Available for certain thin illuminated display applications in booth design as well.

#2 – The WOW! Customized, personal “concierge” service branded just for you!

Turn your booth visitors (or other prospects and clients) into VIPs with the WOW! Card, which provides customized “concierge” service, branded not just with your visual logo, but also your name and 2 messages within each of their calls for assistance!

Recipients call a toll-free number to access live personal assistants 24 hours a day, with the response branded with your company name and book-ended with your customizable greeting and closing messages on every call.  Your recipients will keep these cards close at hand and then use them to call for on-the-spot answers.

For traveling tradeshow visitors, think how appreciative they will be when they can get nearby restaurant recommendations and reservations, hunt down tickets for sporting events, and get gate or flight updates.  Not to mention, settle bar bets or get directions to the rental car lot when they’re running late!

Still not sure what it’s about?  Go check it out for yourself here – WOW! Branded Personal Assistance.

Be sure to sign up for a complimentary demonstration … and if you need help thinking about what to ask – here are examples of popular requests.

#3 – Ideas which are not brand new but are still cool, and definitely bring folks into your booth:

* All kinds of things to help your traveling prospects cope with life on the road … including folding maps with location-specific information on one side, and custom information about your company, products or services on the other.

* Puzzle pieces sent in pre-show mailings, to be checked against a “prize board” in your booth.  Choose how many “grand”, “second place” and “consolation” prize pieces are sent out.  (And select prizes your target customers will want to collect!)

* Non-slip grips for cell phones and other electronics will be kept for the life of the object.  Now available with “recovery-for-reward” tags with over 85% of lost items recovered, at no added cost, and no annual fees or charges for end users.

* Completely custom ideas – which we can source reliably for you.

Of course, you can always call or visit our website for additional ideas!

And if you still haven’t taken a look … go on, check it out – WOW! Concierge Cards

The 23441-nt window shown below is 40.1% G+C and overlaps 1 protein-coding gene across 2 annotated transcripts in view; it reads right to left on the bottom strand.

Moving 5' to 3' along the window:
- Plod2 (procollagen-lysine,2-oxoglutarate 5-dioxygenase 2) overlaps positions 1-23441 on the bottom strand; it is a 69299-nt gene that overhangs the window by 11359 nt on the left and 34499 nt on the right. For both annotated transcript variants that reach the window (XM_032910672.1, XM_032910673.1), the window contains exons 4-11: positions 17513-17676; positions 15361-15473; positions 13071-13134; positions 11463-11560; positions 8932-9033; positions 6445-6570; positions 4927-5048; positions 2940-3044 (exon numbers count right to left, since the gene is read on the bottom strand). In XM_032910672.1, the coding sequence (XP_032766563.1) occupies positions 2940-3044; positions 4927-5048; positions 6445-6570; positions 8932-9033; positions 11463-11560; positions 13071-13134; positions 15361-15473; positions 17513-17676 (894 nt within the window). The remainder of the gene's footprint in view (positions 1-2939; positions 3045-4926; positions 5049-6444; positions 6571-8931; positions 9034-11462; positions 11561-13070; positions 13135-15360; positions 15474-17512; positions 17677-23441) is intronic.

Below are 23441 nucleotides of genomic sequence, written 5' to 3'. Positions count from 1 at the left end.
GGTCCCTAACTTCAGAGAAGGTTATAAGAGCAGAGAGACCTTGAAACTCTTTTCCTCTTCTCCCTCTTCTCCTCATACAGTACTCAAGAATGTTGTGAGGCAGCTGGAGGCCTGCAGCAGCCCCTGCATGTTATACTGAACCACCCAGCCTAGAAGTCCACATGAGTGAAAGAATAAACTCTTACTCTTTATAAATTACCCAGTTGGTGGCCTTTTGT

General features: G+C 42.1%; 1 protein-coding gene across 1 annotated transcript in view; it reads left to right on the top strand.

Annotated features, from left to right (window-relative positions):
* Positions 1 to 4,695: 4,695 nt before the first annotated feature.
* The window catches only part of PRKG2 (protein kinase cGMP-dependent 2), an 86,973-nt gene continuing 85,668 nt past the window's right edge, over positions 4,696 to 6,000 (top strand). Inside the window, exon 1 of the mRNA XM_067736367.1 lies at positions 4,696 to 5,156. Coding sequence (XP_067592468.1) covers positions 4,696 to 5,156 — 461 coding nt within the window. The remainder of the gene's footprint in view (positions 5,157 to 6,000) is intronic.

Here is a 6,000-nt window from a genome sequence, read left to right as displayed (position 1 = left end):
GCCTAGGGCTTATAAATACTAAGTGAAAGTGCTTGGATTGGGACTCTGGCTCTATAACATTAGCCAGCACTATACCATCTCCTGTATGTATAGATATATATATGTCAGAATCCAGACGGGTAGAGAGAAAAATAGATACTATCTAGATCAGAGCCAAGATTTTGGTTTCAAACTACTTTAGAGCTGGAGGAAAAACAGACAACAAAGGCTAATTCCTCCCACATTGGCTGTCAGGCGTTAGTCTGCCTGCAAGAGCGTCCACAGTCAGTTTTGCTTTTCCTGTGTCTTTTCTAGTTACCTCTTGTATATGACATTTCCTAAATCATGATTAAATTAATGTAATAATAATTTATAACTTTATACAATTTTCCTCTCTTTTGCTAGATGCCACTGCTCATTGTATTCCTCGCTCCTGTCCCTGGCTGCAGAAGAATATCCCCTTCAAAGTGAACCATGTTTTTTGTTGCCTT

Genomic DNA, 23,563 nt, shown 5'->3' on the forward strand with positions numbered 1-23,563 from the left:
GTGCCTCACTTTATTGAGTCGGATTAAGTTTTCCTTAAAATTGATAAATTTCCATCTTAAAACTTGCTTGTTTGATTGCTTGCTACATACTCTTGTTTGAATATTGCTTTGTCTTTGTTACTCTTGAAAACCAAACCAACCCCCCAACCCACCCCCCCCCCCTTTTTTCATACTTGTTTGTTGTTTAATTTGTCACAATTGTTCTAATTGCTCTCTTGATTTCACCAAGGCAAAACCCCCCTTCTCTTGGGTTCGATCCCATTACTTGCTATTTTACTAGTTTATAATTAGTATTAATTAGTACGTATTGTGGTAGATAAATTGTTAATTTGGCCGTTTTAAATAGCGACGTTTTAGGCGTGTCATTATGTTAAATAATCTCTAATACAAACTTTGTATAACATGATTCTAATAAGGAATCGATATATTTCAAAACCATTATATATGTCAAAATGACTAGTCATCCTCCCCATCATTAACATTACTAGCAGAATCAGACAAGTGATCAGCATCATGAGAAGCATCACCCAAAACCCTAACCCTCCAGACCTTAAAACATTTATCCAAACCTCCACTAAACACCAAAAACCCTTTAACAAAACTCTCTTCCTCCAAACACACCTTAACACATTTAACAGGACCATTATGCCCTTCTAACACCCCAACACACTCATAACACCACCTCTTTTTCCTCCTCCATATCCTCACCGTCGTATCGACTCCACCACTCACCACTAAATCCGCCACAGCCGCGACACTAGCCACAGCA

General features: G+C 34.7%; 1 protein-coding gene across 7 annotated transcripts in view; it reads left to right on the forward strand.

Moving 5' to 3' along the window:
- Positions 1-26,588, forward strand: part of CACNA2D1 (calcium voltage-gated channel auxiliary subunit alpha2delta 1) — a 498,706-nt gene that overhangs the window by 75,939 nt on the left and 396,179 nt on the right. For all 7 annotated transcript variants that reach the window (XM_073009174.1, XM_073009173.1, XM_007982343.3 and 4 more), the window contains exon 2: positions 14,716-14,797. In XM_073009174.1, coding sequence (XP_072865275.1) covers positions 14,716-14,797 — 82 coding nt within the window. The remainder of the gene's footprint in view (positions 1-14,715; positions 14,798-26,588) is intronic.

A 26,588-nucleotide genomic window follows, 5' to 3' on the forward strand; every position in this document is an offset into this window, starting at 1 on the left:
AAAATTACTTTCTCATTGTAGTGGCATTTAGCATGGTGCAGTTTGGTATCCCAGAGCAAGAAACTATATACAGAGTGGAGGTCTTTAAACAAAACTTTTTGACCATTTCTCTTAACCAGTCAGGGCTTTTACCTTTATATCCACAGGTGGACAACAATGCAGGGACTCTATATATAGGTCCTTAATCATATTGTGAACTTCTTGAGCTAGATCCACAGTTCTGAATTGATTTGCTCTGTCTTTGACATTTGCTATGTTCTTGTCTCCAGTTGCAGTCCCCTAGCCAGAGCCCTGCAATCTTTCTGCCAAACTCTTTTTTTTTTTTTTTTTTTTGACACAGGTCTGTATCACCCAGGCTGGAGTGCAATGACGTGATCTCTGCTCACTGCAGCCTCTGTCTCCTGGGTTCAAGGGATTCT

Do you care about the environment? As well as your budget?

If you’re like many, you want to say yes to both, and yet believe you must make trade-offs between “being green” and “saving money” when it comes to trade shows and events.

There is a lot you can do that is “eco-friendly” without extra cost. Even where there are upfront costs, in most cases, they are offset by a lower overall cost of exhibiting.

And you may already be more “green” than you think! An increasing % of the products we’ve sold over the last few years had “green” components or processes, whether our customers knew it or not!

In addition, even where there are upfront costs, in most cases, they are offset by a lower overall cost of exhibiting.

In this tip, we look at:

  • What do exhibitors say makes a display “green”?
  • How can you know if products meet your “green” goals?
  • Doesn’t “green” cost more?


In its 2008 report “An Inconvenient Booth”, Exhibitor Magazine included the results of a survey of exhibitors on the factors they use in determining what makes for a greener display or exhibit product.

The following factors, ranked by their mean ratings, were considered to be the most important [based on a scale from 1, not at all important, to 7, extremely important]:

1.  Product design more efficient to ship (5.90)

2.  Whether the product has or avoids toxic or harmful components (5.68)

3.  Whether the product is made from products that are endangered or in short supply (5.63)

4.  The extent to which a product has a modular design, allowing flexibility and reuse of components (5.54)

5.  Product designed to consume less materials overall (5.45)

6.  How recyclable is the product (5.30)

7.  How much product is built from recycled materials (5.22)


For greener displays and products, look for the following characteristics:

Efficiency in design and shipping:

  • Constructed with new materials leading to greater flexibility in design
  • Reconfiguration rather than replacing entire booth for each show
  • Design and packaging for efficiency in shipping: fewer cases, which may double as podiums and can be shipped via UPS or FedEx

Manufacturing Processes which involve:

  • Replacing harmful chemicals with products with lower or no toxicity (i.e. using water-based solvents instead of high VOC chemicals)
  • Reclaiming scraps for recycling (aluminum, plastic or organic)
  • Reduced manufacturing steps & lower energy requirements

Components which are:

  • Recycled from post-consumer or post-industrial products, either fully or in part (i.e. EcoFi-based materials which use fibers made 100% from recycled soda bottles)
  • Recyclable – not thrown out after use, reclaimed and reused in creating other products (aluminum, plastic, Ecofi fabrics)
  • Renewable or Sustainable – built from organic materials which are replaced through natural or protected growth (i.e. bamboo, eucalyptus)
  • Much lighter, reducing fuel requirements for shipment and therefore leading to reduced “carbon” impact

Planning and execution which include: